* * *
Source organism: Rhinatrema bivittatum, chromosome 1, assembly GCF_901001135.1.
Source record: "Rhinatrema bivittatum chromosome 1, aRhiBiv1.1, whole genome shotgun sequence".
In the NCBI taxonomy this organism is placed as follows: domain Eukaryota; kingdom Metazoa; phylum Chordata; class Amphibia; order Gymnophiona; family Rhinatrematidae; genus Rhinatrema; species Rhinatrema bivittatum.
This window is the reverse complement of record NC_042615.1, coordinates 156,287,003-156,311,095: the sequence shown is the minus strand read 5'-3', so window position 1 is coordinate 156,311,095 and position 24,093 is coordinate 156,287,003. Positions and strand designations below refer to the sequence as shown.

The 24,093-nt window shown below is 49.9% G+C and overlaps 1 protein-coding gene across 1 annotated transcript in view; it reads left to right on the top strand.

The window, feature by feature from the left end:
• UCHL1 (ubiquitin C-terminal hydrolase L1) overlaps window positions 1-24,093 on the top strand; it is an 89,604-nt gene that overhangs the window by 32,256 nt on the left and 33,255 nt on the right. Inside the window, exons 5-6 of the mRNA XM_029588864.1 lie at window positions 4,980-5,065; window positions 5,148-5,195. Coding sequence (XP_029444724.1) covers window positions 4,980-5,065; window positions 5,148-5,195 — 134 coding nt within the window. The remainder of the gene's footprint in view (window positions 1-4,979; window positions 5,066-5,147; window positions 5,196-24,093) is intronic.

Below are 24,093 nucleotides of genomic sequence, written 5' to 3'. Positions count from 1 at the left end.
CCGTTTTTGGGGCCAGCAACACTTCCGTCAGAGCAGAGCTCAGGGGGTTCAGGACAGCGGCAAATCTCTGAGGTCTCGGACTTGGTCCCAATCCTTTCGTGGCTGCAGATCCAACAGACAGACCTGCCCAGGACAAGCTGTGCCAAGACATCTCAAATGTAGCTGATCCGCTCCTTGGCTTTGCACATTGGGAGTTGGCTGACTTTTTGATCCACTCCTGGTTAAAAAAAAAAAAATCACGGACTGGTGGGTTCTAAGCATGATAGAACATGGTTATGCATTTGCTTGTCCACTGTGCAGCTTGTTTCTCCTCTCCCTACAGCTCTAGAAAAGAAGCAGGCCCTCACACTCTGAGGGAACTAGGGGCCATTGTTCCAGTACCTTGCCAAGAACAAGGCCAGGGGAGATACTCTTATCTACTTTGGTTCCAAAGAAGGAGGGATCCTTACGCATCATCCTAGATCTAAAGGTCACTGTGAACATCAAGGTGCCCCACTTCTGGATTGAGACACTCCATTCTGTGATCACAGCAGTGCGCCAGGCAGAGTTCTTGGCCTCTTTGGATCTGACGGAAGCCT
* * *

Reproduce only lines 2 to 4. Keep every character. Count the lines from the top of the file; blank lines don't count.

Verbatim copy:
Source record: "Rhinatrema bivittatum chromosome 1, aRhiBiv1.1, whole genome shotgun sequence".
In the NCBI taxonomy this organism is placed as follows: domain Eukaryota; kingdom Metazoa; phylum Chordata; class Amphibia; order Gymnophiona; family Rhinatrematidae; genus Rhinatrema; species Rhinatrema bivittatum.
This window is the reverse complement of record NC_042615.1, coordinates 156,287,003-156,311,095: the sequence shown is the minus strand read 5'-3', so window position 1 is coordinate 156,311,095 and position 24,093 is coordinate 156,287,003. Positions and strand designations below refer to the sequence as shown.